As the name suggests, sleep apnea describes the cessation of your breathing (apnea is a Greek word meaning “to stop breathing”). Depending on the exact nature of your affliction, this can occur in a number of different ways. Today, we explore the two types of sleep apnea—obstructive and central—and how the significant impacts they can have on your breathing at night.
Obstructive Sleep Apnea
Obstructive sleep apnea is the disorder’s most common form, and involves an airway blockage that often results from abnormal oral tissues. When you sleep, these tissues (such as your tonsils, your uvula, and the base of your tongue, among others) can collapse into your airway, causing your breath to force its way through an increasingly smaller space. The shrinking airway causes increasingly loud snoring, and then silence as your air is completely obstructed.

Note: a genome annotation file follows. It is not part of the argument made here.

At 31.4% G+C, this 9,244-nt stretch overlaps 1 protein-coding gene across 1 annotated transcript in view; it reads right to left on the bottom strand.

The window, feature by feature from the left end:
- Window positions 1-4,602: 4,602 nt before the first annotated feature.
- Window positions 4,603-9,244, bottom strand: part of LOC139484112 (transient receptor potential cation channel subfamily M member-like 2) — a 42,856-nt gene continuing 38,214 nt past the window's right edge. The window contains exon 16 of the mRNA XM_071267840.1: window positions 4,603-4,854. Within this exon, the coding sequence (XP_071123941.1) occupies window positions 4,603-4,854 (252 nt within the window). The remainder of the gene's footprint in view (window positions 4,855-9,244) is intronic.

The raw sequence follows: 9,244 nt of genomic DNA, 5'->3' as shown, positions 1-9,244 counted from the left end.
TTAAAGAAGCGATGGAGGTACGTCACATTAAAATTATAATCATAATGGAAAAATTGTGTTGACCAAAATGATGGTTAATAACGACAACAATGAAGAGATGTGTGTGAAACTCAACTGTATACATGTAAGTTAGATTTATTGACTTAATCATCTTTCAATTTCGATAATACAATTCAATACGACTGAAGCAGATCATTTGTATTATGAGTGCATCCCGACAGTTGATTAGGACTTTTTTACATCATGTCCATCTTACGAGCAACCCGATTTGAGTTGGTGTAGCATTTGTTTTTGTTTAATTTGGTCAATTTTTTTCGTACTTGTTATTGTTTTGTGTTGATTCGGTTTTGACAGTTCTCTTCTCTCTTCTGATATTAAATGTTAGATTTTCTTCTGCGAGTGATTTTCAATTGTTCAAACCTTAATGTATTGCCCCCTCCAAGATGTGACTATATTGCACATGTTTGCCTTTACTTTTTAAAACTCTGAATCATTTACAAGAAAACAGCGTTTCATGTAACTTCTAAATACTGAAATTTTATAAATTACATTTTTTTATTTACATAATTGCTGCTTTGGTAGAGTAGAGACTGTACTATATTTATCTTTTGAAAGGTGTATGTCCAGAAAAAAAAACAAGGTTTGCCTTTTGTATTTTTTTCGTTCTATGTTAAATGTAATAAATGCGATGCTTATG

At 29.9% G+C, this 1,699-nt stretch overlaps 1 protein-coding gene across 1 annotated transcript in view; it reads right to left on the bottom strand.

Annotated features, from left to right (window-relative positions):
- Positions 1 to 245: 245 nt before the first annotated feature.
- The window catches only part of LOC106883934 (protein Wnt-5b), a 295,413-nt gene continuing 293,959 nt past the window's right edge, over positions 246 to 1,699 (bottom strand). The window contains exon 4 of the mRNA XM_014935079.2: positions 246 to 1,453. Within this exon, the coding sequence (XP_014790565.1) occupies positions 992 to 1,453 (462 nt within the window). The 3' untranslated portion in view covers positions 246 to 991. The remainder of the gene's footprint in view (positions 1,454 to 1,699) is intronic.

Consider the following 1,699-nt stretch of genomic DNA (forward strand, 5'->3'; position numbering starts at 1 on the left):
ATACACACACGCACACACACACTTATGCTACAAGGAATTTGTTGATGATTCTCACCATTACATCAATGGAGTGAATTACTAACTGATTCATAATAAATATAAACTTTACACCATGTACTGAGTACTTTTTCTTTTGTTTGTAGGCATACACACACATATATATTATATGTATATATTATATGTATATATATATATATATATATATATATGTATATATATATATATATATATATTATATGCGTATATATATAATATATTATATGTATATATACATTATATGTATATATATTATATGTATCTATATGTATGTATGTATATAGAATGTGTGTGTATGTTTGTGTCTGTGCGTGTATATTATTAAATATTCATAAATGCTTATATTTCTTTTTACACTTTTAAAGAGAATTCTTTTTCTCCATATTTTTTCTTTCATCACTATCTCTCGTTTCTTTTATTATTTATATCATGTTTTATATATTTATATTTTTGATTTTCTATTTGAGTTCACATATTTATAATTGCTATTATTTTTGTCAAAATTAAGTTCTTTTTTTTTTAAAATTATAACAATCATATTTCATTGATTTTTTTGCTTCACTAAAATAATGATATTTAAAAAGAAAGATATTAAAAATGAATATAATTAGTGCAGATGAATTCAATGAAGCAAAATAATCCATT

Central Sleep Apnea
Although central sleep apnea also describes periodic pauses in breathing while you sleep, the cause is entirely different than that of obstructive sleep apnea. The less-common form occurs when your brain fails to send your chest and diaphragm muscles the necessary signals to breath. Like OSA, patients with central sleep apnea are forced to wake slightly and start breathing again. Since apnic episodes can recur hundreds of times a night, they prevent your mind and body from entering the deep sleep they need to rejuvenate, leading to sleep deprivation and increased risks for serious health issues.
Ask the Experts About Your Sleep Apnea
If you suffer from obstructive sleep apnea, then our sleep experts can help you rest better with an appropriate treatment plan. To schedule a consultation, call Houston Sleep Solutions in Spring, TX, at (281) 320-2000, or in Pearland, TX, at (832) 564-3508.